From HIMAL, Volume 8, Issue 6 (NOV/DEC 1995)
Himal has worked single-mindedly over the last eight years, to address the concerns of the inhabitants of the Himalaya. What it did was necessary and important, delving deep into the Himalayan psyche and landscape, and raising issues to challenge the government, academia, and those engaged in development.
Rather than go about it as a scholarly journal or newsletter, Himal sought to address the issues in a magazine style and format, something that has its own economics. The response was gratifying, and over time Himal collected a dedicated readership.
As it turned out, the audience was as small as it was committed. The numbers did not add up to sustain the magazine, and Himal Association, the non-profit publisher, always had to go in search for funds beyond subscriptions and advertising. Because of the low level of English use in the Himalaya, the lack of a developed Himalayan market to support a homegrown journal, and, most importantly, Himal’s own determination to cover serious issues rather than the news-of-the-day, sustainability proved elusive.
After eight years on the road, it was clear that the only way to remain a Himalayan magazine was for Himal to begin to serve the tourist, tapping into the world’s never-satiated demand for a romantic Himalaya. There was good money to be made in that direction, but we have decided to take the trail less travelled by.
Indeed, it is a path that has not been taken by anyone before – a South Asian magazine to straddle the region from the Sea to the Bay and from Tibet’s Chang Tang plain to Sri Lanka’s coconut plantations. The prospects are challenging, but the rewards are those that come from opening doors, lifting barriers, and letting ideas run free. South Asia’s conversations on Himal’s pages, we think, will be worth listening to.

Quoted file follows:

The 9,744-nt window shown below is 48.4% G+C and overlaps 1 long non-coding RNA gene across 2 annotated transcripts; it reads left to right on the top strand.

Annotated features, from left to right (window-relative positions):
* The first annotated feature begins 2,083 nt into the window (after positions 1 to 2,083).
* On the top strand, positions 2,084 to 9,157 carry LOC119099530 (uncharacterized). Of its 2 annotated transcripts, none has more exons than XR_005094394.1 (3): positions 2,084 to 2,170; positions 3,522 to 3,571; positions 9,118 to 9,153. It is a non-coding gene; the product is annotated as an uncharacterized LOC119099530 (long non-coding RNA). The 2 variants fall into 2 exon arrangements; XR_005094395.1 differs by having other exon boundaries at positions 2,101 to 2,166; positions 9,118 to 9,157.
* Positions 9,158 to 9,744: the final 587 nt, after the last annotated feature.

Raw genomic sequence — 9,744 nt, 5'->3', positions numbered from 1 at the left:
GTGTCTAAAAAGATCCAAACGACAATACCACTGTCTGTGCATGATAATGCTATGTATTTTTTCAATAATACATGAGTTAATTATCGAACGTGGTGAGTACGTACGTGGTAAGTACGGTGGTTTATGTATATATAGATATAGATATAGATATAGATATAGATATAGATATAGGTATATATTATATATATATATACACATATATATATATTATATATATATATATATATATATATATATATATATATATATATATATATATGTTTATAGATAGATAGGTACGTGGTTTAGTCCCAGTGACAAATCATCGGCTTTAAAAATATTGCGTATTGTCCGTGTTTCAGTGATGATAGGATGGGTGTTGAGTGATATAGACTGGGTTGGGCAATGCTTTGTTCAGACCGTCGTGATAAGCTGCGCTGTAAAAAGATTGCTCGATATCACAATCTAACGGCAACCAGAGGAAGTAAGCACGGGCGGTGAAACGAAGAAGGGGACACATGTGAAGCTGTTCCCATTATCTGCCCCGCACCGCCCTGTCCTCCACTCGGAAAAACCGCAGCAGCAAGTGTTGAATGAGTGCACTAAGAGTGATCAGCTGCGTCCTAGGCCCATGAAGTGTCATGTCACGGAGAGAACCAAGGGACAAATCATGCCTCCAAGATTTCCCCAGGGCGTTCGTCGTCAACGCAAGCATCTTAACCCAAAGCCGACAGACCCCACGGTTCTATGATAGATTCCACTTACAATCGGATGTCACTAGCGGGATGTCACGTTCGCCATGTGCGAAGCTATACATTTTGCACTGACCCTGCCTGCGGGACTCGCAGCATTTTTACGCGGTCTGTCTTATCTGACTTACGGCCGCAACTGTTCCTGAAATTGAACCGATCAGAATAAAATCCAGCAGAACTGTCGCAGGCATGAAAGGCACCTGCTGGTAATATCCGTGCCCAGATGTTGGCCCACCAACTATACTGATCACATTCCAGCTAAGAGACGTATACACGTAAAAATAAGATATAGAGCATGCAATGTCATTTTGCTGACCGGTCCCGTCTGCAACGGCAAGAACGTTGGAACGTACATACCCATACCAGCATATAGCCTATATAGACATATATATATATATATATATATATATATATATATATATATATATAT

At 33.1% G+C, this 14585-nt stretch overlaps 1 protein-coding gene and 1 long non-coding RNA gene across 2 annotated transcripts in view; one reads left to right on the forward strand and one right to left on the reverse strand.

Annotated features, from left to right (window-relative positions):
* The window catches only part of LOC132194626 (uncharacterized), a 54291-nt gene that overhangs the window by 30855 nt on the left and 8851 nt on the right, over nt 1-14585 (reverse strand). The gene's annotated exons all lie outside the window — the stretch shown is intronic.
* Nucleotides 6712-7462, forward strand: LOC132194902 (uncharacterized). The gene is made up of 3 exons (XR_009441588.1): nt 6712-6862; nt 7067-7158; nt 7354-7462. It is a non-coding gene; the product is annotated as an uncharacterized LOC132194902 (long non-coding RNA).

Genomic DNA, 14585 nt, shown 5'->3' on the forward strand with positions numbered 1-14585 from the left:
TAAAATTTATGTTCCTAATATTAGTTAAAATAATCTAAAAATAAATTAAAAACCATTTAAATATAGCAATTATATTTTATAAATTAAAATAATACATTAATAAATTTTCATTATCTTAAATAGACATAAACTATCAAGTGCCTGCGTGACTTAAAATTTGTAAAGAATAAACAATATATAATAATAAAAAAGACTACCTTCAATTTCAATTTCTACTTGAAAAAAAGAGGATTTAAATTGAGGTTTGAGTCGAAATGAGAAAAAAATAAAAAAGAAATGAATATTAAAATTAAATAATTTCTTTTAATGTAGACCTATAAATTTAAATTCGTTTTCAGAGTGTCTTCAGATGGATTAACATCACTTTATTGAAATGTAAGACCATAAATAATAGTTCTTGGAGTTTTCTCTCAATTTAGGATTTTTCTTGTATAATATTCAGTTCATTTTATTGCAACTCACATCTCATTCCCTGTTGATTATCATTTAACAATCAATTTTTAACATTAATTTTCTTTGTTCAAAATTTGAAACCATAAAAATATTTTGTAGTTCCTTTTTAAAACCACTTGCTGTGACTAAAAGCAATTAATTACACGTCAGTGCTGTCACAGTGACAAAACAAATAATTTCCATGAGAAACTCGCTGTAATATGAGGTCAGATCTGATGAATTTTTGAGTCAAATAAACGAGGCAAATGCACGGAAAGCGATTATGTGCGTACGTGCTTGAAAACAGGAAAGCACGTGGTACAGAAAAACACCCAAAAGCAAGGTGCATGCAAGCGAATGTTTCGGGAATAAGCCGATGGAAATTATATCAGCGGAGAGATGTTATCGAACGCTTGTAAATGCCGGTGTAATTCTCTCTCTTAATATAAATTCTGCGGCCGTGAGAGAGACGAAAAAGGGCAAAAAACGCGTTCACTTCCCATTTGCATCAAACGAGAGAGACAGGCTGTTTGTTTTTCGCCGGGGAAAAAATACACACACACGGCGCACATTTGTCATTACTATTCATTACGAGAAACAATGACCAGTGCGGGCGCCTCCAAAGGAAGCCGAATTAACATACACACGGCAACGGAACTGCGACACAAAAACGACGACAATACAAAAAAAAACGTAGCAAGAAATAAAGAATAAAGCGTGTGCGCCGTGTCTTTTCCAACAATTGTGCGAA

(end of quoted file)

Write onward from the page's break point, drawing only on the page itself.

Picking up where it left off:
To our faithful readers who provided the Himalayan Himal the strength to publish until the end of 1995, we say: the Himalaya, from Namcha Barwa to Nanga Parbat, is like a clothesline on which South Asia hangs. Himal will continue to cover these ranges with undiminished commitment, with the added consideration that this region is also a part of South Asia. Decisions taken in the maidan have a lot to do with what happens in the pahad. As the excitement of publishing a first-time magazine for one of the most populated, yet neglected, regions of the world carries us forward to Himal South Asia, we know that even though there will be less coverage of the Himalaya in Himal henceforth, that coverage will have more impact.
As Himal prepares for its re-launch, a thanks from the heart to all friends who have helped the magazine since 1987. Without trying to be exhaustive, and in no order, Himalayan Himal salutes Rajiv Tiwari, Robert Cohen, Shanta Dixit, Miriam Poser, Milan Dixit, Bikas Rauniar, Manoj Basnet, Rupa Joshi, Bharat Upreti, Bharat Koirala, Padam Singh Ghaley, Basanta Thapa, Suman Basnet, Prakriti Karmacharya, Ratna Kumar Sharma, KesangTseten, Manjushree Thapa, Omar Sattaur, Stan Armington, Sanjeev Prakash, Sita Maiya Thapa, Bikash Pandey, Anmole Prasad, Frans Meijer, Dipak Gyawali, Pratyoush Onta, Ajaya Dixit, Halle Jorn Hansen, Anup Pahari, Anil Chitrakar, Claus Euler, Adolf Odermat, John Baccaglini, Sujeev Shakya, Helene Zingg, Akio Horiuchi, Indra Ban, Joti Giri and Jon Swan. And Jagadamba Offset.
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